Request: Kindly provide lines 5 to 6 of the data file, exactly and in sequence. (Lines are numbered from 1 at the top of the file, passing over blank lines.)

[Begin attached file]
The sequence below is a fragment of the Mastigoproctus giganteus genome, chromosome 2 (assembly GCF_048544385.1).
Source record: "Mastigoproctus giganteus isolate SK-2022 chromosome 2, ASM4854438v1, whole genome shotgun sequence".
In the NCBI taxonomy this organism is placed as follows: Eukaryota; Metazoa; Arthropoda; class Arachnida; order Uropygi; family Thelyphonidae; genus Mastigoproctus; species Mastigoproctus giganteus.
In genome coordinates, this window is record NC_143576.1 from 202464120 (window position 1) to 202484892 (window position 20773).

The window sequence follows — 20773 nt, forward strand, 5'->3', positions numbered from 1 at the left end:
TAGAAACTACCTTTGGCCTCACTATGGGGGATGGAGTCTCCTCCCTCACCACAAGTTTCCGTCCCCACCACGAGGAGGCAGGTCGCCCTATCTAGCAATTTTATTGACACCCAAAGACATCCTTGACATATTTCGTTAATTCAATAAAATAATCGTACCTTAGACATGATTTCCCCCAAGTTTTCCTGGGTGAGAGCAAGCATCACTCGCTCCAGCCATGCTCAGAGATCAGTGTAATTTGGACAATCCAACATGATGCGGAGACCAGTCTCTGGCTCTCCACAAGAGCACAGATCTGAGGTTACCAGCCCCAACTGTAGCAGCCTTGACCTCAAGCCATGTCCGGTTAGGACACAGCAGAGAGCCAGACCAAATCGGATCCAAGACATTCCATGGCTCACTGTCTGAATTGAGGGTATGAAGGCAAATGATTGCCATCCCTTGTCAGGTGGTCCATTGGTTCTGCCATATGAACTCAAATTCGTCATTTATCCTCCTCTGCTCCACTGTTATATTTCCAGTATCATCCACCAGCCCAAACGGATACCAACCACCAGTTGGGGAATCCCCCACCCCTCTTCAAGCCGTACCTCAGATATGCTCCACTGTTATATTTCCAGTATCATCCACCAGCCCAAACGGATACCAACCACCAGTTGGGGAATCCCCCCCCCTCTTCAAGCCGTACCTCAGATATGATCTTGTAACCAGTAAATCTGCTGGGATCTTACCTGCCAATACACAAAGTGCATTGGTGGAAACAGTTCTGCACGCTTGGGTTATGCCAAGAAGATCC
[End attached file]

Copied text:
The window sequence follows — 20773 nt, forward strand, 5'->3', positions numbered from 1 at the left end:
TAGAAACTACCTTTGGCCTCACTATGGGGGATGGAGTCTCCTCCCTCACCACAAGTTTCCGTCCCCACCACGAGGAGGCAGGTCGCCCTATCTAGCAATTTTATTGACACCCAAAGACATCCTTGACATATTTCGTTAATTCAATAAAATAATCGTACCTTAGACATGATTTCCCCCAAGTTTTCCTGGGTGAGAGCAAGCATCACTCGCTCCAGCCATGCTCAGAGATCAGTGTAATTTGGACAATCCAACATGATGCGGAGACCAGTCTCTGGCTCTCCACAAGAGCACAGATCTGAGGTTACCAGCCCCAACTGTAGCAGCCTTGACCTCAAGCCATGTCCGGTTAGGACACAGCAGAGAGCCAGACCAAATCGGATCCAAGACATTCCATGGCTCACTGTCTGAATTGAGGGTATGAAGGCAAATGATTGCCATCCCTTGTCAGGTGGTCCATTGGTTCTGCCATATGAACTCAAATTCGTCATTTATCCTCCTCTGCTCCACTGTTATATTTCCAGTATCATCCACCAGCCCAAACGGATACCAACCACCAGTTGGGGAATCCCCCACCCCTCTTCAAGCCGTACCTCAGATATGCTCCACTGTTATATTTCCAGTATCATCCACCAGCCCAAACGGATACCAACCACCAGTTGGGGAATCCCCCCCCCTCTTCAAGCCGTACCTCAGATATGATCTTGTAACCAGTAAATCTGCTGGGATCTTACCTGCCAATACACAAAGTGCATTGGTGGAAACAGTTCTGCACGCTTGGGTTATGCCAAGAAGATCC